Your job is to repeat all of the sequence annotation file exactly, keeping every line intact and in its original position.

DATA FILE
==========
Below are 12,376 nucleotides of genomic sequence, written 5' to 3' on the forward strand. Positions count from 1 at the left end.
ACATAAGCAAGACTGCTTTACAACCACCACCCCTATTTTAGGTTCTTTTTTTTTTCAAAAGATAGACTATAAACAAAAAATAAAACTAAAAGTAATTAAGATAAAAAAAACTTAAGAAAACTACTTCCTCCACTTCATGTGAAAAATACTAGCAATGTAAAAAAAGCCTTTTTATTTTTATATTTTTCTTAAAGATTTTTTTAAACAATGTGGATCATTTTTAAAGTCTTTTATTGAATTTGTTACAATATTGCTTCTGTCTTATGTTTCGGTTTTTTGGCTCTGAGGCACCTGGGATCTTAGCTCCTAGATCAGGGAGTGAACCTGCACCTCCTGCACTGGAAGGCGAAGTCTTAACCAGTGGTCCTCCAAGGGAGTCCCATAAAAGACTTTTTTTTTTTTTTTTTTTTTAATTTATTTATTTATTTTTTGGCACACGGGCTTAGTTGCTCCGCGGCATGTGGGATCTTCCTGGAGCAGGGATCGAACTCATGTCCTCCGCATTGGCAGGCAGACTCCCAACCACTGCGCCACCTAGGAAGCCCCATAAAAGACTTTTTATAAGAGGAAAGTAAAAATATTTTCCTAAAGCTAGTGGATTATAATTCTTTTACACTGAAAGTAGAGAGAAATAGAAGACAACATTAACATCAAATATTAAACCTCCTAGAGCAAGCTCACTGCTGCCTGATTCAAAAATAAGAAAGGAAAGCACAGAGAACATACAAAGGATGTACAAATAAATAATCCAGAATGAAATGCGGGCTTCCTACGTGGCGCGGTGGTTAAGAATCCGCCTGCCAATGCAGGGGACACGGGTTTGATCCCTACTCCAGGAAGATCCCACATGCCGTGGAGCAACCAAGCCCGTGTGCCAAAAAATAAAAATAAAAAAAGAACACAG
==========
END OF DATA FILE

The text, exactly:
Below are 12,376 nucleotides of genomic sequence, written 5' to 3' on the forward strand. Positions count from 1 at the left end.
ACATAAGCAAGACTGCTTTACAACCACCACCCCTATTTTAGGTTCTTTTTTTTTTCAAAAGATAGACTATAAACAAAAAATAAAACTAAAAGTAATTAAGATAAAAAAAACTTAAGAAAACTACTTCCTCCACTTCATGTGAAAAATACTAGCAATGTAAAAAAAGCCTTTTTATTTTTATATTTTTCTTAAAGATTTTTTTAAACAATGTGGATCATTTTTAAAGTCTTTTATTGAATTTGTTACAATATTGCTTCTGTCTTATGTTTCGGTTTTTTGGCTCTGAGGCACCTGGGATCTTAGCTCCTAGATCAGGGAGTGAACCTGCACCTCCTGCACTGGAAGGCGAAGTCTTAACCAGTGGTCCTCCAAGGGAGTCCCATAAAAGACTTTTTTTTTTTTTTTTTTTTTAATTTATTTATTTATTTTTTGGCACACGGGCTTAGTTGCTCCGCGGCATGTGGGATCTTCCTGGAGCAGGGATCGAACTCATGTCCTCCGCATTGGCAGGCAGACTCCCAACCACTGCGCCACCTAGGAAGCCCCATAAAAGACTTTTTATAAGAGGAAAGTAAAAATATTTTCCTAAAGCTAGTGGATTATAATTCTTTTACACTGAAAGTAGAGAGAAATAGAAGACAACATTAACATCAAATATTAAACCTCCTAGAGCAAGCTCACTGCTGCCTGATTCAAAAATAAGAAAGGAAAGCACAGAGAACATACAAAGGATGTACAAATAAATAATCCAGAATGAAATGCGGGCTTCCTACGTGGCGCGGTGGTTAAGAATCCGCCTGCCAATGCAGGGGACACGGGTTTGATCCCTACTCCAGGAAGATCCCACATGCCGTGGAGCAACCAAGCCCGTGTGCCAAAAAATAAAAATAAAAAAAGAACACAG